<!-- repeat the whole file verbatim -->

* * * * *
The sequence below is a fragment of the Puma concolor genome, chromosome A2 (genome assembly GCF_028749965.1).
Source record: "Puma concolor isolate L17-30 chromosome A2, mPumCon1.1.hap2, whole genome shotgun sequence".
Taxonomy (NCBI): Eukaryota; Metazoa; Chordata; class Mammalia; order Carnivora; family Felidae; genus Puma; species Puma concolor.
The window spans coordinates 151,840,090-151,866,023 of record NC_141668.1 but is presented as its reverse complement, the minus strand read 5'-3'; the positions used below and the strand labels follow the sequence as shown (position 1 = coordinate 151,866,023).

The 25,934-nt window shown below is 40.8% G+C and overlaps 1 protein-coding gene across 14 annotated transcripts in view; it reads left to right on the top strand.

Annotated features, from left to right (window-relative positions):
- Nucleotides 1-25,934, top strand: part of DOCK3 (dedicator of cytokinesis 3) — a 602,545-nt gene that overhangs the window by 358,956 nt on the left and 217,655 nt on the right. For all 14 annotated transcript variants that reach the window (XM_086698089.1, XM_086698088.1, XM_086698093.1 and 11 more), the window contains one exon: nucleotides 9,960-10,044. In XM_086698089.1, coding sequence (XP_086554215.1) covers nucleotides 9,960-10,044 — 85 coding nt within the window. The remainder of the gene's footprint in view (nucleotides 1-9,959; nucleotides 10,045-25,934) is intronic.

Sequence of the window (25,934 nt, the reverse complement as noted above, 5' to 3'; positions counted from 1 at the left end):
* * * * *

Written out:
The sequence below is a fragment of the Puma concolor genome, chromosome A2 (genome assembly GCF_028749965.1).
Source record: "Puma concolor isolate L17-30 chromosome A2, mPumCon1.1.hap2, whole genome shotgun sequence".
Taxonomy (NCBI): Eukaryota; Metazoa; Chordata; class Mammalia; order Carnivora; family Felidae; genus Puma; species Puma concolor.
The window spans coordinates 151,840,090-151,866,023 of record NC_141668.1 but is presented as its reverse complement, the minus strand read 5'-3'; the positions used below and the strand labels follow the sequence as shown (position 1 = coordinate 151,866,023).

The 25,934-nt window shown below is 40.8% G+C and overlaps 1 protein-coding gene across 14 annotated transcripts in view; it reads left to right on the top strand.

Annotated features, from left to right (window-relative positions):
- Nucleotides 1-25,934, top strand: part of DOCK3 (dedicator of cytokinesis 3) — a 602,545-nt gene that overhangs the window by 358,956 nt on the left and 217,655 nt on the right. For all 14 annotated transcript variants that reach the window (XM_086698089.1, XM_086698088.1, XM_086698093.1 and 11 more), the window contains one exon: nucleotides 9,960-10,044. In XM_086698089.1, coding sequence (XP_086554215.1) covers nucleotides 9,960-10,044 — 85 coding nt within the window. The remainder of the gene's footprint in view (nucleotides 1-9,959; nucleotides 10,045-25,934) is intronic.

Sequence of the window (25,934 nt, the reverse complement as noted above, 5' to 3'; positions counted from 1 at the left end):